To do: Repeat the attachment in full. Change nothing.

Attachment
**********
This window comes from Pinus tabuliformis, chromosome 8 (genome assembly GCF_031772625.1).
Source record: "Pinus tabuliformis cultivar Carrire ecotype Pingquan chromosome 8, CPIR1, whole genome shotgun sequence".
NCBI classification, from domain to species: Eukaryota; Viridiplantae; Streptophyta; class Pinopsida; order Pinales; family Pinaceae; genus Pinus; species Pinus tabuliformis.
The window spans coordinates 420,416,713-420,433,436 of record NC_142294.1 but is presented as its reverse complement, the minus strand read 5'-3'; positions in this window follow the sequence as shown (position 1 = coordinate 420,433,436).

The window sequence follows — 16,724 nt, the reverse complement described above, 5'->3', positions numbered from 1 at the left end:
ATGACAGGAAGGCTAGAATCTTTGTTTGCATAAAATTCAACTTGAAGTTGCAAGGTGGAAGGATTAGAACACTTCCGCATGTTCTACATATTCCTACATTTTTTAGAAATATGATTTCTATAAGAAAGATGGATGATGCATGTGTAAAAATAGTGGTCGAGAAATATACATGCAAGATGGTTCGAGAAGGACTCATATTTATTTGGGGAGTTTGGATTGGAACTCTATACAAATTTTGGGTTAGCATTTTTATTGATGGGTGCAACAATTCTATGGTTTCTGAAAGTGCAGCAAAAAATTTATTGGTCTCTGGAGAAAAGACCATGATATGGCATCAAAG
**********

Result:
This window comes from Pinus tabuliformis, chromosome 8 (genome assembly GCF_031772625.1).
Source record: "Pinus tabuliformis cultivar Carrire ecotype Pingquan chromosome 8, CPIR1, whole genome shotgun sequence".
NCBI classification, from domain to species: Eukaryota; Viridiplantae; Streptophyta; class Pinopsida; order Pinales; family Pinaceae; genus Pinus; species Pinus tabuliformis.
The window spans coordinates 420,416,713-420,433,436 of record NC_142294.1 but is presented as its reverse complement, the minus strand read 5'-3'; positions in this window follow the sequence as shown (position 1 = coordinate 420,433,436).

The window sequence follows — 16,724 nt, the reverse complement described above, 5'->3', positions numbered from 1 at the left end:
ATGACAGGAAGGCTAGAATCTTTGTTTGCATAAAATTCAACTTGAAGTTGCAAGGTGGAAGGATTAGAACACTTCCGCATGTTCTACATATTCCTACATTTTTTAGAAATATGATTTCTATAAGAAAGATGGATGATGCATGTGTAAAAATAGTGGTCGAGAAATATACATGCAAGATGGTTCGAGAAGGACTCATATTTATTTGGGGAGTTTGGATTGGAACTCTATACAAATTTTGGGTTAGCATTTTTATTGATGGGTGCAACAATTCTATGGTTTCTGAAAGTGCAGCAAAAAATTTATTGGTCTCTGGAGAAAAGACCATGATATGGCATCAAAG